A farmer’s son deliberates on the cooperative decision
[Editor’s Note: Last year, I attended the Anantpur Cooperative Federation Annual General Meeting (AGM) in Gutturu village of Anantpur district (Andhra Pradesh). Conversations with a few farmers and related observations provided valuable insights into the workings of a farmer cooperative and the healthy dynamic between Center for Collective Development (CCD) and the cooperative. This is a (11-months delayed) Part 2 of a two-part report – Part 1 here. It focuses on my conversation with a farmer’s son (Nagendra Reddy) and the gist of Dr. Trilochan Sastry’s speech to the gathering. ]
Conversation with Nagendra Reddy
A confident man in his early 20’s, Nagendra Reddy was possibly the only person (that day) who introduced himself to me. The son of a Talamarla farmer in Kottacharu Mandal (not far from where the meeting was being held), Nagendra is a B.Sc (Math) graduate from Anantpur, has worked in a fertilizer company in Bangalore and speaks very good English. His family hadn’t joined the cooperative yet but he was here to do his research. Over the next two hours we had several conversations as we watched the proceedings. He listened intently but also didn’t resist the urge to make cheeky remarks when some of the speakers got boring. A persistent refrain I kept hearing from him was “all this is good but how/when do they sell?” In short, the crux of the matter (rightly so) was whether he’d make more money if he joined the cooperative. After lunch, as I headed to our vehicle, Nagendra called and said “Wanted to tell you that I’ve decided to join the cooperative. I’m satisfied with what I saw/heard.” I congratulated him and wished him well. Notch it up as another small anecdote in the cooperative movement narrative in Anantpur district.
Dr. Trilochan Sastry’s Speech
He starts off with a series of questions that he intends to answer – what is CCD? how does it work? He openly voices the farmers’ sense of doubt – does the mill work? will it get me profits?
A man deeply inspired by Dr. Verghese Kurien, it was no surprise that his answer started with the Amul/Kurien story and how it inspired him to begin the CCD journey. A key nugget he highlighted was that for every one rupee of Amul product sold, 85 paise goes to the cooperative farmer. Bringing the context immediately back to Anantpur, he mentioned some equivalent numbers for groundnut value addition (Rs. 30 worth of groundnut, after value add processing, gets sold in the market for Rs. 100/200). He had gotten the attention of the audience by now.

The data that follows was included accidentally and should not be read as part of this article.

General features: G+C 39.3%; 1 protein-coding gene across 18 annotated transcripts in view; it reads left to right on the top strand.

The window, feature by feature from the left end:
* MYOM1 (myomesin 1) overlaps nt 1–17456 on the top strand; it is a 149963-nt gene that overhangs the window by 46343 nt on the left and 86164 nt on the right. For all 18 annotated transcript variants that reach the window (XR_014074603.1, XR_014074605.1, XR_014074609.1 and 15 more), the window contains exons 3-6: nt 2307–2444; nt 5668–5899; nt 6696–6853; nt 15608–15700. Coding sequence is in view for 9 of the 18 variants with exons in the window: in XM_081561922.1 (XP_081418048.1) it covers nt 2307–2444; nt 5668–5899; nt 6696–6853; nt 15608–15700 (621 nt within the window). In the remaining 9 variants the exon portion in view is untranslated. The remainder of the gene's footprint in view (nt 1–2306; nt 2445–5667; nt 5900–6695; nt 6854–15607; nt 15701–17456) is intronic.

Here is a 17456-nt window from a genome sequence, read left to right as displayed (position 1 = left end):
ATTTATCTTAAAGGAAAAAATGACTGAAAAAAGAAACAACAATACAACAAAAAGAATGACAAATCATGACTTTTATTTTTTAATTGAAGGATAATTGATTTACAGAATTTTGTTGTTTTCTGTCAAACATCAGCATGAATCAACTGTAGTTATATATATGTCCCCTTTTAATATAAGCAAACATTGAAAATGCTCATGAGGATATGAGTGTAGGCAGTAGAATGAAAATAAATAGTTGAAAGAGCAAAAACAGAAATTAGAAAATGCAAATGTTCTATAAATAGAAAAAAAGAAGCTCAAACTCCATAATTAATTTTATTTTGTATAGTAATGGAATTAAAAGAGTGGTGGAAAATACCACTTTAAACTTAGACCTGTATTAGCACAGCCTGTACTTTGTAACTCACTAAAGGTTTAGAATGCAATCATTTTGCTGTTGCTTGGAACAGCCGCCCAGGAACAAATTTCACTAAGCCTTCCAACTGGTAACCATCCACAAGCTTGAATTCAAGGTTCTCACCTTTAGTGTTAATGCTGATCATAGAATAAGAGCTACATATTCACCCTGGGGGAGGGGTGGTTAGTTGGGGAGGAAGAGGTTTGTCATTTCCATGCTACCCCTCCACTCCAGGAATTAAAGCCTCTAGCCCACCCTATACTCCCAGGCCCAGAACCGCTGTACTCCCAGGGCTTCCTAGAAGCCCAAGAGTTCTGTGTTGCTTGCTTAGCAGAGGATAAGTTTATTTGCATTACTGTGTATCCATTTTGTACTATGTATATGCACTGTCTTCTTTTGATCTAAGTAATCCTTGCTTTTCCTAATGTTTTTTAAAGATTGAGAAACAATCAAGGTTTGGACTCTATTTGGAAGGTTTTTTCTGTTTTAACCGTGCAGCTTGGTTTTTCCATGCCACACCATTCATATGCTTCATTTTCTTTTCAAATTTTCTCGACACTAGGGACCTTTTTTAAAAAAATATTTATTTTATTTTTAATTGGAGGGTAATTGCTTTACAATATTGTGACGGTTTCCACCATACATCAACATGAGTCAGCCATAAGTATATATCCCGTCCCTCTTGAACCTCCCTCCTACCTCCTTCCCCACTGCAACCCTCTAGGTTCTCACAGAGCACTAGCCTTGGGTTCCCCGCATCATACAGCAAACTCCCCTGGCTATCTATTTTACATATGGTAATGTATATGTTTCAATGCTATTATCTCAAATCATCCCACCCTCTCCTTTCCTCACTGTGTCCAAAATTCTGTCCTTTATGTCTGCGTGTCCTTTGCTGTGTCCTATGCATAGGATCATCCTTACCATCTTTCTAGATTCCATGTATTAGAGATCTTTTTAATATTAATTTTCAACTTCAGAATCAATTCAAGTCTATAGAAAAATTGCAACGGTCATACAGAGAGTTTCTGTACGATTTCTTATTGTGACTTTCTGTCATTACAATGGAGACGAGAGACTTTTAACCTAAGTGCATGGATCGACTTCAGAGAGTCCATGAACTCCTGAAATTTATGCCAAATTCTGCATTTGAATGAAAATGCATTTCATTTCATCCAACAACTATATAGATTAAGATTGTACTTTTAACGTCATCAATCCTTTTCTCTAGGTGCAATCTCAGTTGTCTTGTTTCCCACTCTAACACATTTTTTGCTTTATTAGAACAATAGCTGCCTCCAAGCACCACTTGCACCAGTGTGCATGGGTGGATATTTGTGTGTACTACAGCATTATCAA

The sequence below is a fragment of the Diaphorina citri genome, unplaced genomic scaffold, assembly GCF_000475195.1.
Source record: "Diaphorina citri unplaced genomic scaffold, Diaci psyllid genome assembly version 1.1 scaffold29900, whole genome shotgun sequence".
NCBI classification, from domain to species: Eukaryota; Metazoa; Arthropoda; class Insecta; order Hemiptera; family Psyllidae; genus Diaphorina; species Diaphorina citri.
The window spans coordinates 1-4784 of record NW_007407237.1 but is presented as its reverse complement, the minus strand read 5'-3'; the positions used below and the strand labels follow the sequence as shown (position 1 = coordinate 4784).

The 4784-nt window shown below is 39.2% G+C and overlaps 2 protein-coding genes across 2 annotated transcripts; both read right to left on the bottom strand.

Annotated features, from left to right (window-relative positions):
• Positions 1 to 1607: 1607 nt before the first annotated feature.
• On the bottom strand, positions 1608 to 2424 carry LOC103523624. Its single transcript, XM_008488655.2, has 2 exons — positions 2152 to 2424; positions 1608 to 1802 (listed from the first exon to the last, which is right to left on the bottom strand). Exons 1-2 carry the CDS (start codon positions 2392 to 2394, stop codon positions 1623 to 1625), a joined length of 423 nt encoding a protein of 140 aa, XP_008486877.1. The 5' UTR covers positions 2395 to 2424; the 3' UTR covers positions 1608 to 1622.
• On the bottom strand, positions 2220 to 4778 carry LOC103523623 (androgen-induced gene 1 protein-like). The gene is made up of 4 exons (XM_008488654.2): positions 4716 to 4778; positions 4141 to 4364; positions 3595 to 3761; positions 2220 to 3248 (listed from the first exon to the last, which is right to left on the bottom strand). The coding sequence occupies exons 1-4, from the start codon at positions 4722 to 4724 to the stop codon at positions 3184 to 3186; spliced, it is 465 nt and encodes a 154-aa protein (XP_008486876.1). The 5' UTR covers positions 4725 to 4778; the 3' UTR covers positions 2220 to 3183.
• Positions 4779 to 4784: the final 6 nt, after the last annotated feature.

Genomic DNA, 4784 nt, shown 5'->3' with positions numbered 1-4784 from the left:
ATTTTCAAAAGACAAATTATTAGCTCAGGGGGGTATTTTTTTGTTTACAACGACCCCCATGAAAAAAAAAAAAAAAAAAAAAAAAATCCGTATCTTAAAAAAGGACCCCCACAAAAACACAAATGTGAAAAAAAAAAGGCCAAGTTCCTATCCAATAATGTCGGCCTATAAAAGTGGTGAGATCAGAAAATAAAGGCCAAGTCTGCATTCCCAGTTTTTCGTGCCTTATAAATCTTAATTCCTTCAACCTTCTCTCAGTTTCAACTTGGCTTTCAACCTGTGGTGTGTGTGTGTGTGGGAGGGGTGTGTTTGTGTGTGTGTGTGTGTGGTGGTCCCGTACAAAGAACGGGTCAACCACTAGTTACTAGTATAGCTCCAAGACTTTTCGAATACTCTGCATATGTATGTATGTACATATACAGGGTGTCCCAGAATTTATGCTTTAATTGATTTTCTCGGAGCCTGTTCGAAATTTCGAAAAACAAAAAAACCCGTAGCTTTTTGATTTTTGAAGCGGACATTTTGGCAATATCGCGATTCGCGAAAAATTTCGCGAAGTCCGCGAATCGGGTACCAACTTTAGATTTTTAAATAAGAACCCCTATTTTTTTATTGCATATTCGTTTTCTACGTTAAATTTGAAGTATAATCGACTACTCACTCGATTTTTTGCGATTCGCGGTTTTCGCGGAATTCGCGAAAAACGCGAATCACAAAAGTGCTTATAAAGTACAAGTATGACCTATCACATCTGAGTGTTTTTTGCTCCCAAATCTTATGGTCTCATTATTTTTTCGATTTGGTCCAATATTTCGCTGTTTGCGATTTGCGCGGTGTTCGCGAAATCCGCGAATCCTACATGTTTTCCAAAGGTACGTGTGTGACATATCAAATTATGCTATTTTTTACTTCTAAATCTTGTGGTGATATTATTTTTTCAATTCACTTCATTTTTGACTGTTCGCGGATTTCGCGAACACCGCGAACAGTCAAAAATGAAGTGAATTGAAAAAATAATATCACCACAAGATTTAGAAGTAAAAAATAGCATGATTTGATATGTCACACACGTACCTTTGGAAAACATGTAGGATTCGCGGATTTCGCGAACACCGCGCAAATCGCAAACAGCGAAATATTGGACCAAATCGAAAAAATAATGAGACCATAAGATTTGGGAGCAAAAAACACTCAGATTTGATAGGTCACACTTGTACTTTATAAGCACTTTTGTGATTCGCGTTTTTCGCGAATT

sabhya sangha penchali
Rallying cry in Telugu translates to “need to grow members”. Announced the goal that the coop federation needs to build 50+ mills in the next 10 years. He drove home the point about product branding using the analogy of motorcycles – it’s not just about cost. He asked the gathering whether they would buy cheaper (but adulterated) seeds from government or high quality ‘brand X’ seeds from CCD – loud affirmative from the farmers on the latter.
Farmer Anjaneyulu had a suggestion – “why not village X make product A and village Y make product B?” Sastry responded with “making products at home in a decentralized way not a good idea because quality control cannot be ensured uniformly. Those kind of products would only get sold in villages, not in quality-conscious towns and cities at higher prices.”
He talked about the institutions and programs supporting CCD – Axis Bank, NABARD and government (godown subsidies, farmers association). He mentioned that whenever he visited government entities in New Delhi, they’d ask “why only 700 farmers in cooperative? Why not 7,000?”
He invited the gathering (especially the farmers who recently joined) to a trip to Bangalore — where they would visit all the shops selling the value added products. In his closing, he reiterated that the cooperative’s top mantra is quality and quality. Reminded everyone that the cooperative meets every month at the mill. Farmers who are considering joining the cooperative could of course attend these meetings.
After Dr. Sastry’s speech ended, it was time for the cooperative members to vote for the new board. And while that was going on inside the mill, the gathering outside was entertained by Anantpur Idol – back to back singing by farmers and CCD managers. An old farmer belted out a crowd-pleasing song and returned to encores.
In two days, I return to this year’s edition of the Annual General Meeting. Hope to meet Nagendra Reddy and many of the farmers I met last year.